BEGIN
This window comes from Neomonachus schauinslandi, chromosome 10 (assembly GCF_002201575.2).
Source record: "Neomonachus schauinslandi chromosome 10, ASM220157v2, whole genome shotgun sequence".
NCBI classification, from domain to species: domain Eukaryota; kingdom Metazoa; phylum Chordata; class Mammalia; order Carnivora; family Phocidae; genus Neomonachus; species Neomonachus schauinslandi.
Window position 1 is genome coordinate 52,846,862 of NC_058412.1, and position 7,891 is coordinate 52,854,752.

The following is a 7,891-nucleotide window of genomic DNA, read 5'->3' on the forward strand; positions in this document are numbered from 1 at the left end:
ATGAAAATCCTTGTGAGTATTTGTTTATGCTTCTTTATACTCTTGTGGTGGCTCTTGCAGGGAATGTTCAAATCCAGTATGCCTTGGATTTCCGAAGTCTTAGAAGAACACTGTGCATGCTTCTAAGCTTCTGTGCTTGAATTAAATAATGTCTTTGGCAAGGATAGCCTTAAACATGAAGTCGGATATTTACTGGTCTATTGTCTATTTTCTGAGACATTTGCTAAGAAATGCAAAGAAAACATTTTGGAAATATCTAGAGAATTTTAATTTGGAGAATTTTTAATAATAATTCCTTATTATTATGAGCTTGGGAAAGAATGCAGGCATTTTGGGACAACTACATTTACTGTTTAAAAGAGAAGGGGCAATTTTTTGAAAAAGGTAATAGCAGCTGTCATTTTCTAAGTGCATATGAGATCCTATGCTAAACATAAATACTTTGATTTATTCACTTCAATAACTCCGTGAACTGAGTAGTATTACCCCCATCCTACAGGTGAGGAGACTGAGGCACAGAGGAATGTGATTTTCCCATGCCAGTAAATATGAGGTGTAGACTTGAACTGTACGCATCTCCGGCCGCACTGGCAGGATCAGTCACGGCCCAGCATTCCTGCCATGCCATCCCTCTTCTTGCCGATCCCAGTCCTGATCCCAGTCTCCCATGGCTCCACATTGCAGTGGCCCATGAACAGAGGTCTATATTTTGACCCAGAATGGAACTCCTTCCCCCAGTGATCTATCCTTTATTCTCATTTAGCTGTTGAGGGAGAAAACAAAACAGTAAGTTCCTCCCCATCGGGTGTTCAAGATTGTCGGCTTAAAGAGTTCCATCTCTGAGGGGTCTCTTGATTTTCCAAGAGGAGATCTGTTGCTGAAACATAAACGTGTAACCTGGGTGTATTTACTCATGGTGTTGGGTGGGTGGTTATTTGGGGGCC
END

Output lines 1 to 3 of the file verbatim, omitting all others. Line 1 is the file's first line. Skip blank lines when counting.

This window comes from Neomonachus schauinslandi, chromosome 10 (assembly GCF_002201575.2).
Source record: "Neomonachus schauinslandi chromosome 10, ASM220157v2, whole genome shotgun sequence".
NCBI classification, from domain to species: domain Eukaryota; kingdom Metazoa; phylum Chordata; class Mammalia; order Carnivora; family Phocidae; genus Neomonachus; species Neomonachus schauinslandi.